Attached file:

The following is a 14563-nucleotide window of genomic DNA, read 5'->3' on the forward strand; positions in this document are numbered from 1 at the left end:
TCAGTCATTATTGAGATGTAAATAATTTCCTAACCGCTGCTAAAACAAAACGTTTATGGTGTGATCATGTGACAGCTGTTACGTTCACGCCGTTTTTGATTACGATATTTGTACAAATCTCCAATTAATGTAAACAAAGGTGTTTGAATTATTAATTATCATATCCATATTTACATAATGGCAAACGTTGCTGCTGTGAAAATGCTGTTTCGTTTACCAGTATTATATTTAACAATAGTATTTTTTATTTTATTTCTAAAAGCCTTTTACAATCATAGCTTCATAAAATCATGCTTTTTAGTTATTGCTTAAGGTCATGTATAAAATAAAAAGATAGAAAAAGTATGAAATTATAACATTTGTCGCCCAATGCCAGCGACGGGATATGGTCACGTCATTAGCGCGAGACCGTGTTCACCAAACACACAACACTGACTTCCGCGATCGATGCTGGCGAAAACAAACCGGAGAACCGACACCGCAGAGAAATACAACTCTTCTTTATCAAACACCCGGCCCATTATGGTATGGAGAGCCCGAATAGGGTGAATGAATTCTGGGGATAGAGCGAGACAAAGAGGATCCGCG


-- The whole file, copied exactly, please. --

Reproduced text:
The following is a 14563-nucleotide window of genomic DNA, read 5'->3' on the forward strand; positions in this document are numbered from 1 at the left end:
TCAGTCATTATTGAGATGTAAATAATTTCCTAACCGCTGCTAAAACAAAACGTTTATGGTGTGATCATGTGACAGCTGTTACGTTCACGCCGTTTTTGATTACGATATTTGTACAAATCTCCAATTAATGTAAACAAAGGTGTTTGAATTATTAATTATCATATCCATATTTACATAATGGCAAACGTTGCTGCTGTGAAAATGCTGTTTCGTTTACCAGTATTATATTTAACAATAGTATTTTTTATTTTATTTCTAAAAGCCTTTTACAATCATAGCTTCATAAAATCATGCTTTTTAGTTATTGCTTAAGGTCATGTATAAAATAAAAAGATAGAAAAAGTATGAAATTATAACATTTGTCGCCCAATGCCAGCGACGGGATATGGTCACGTCATTAGCGCGAGACCGTGTTCACCAAACACACAACACTGACTTCCGCGATCGATGCTGGCGAAAACAAACCGGAGAACCGACACCGCAGAGAAATACAACTCTTCTTTATCAAACACCCGGCCCATTATGGTATGGAGAGCCCGAATAGGGTGAATGAATTCTGGGGATAGAGCGAGACAAAGAGGATCCGCG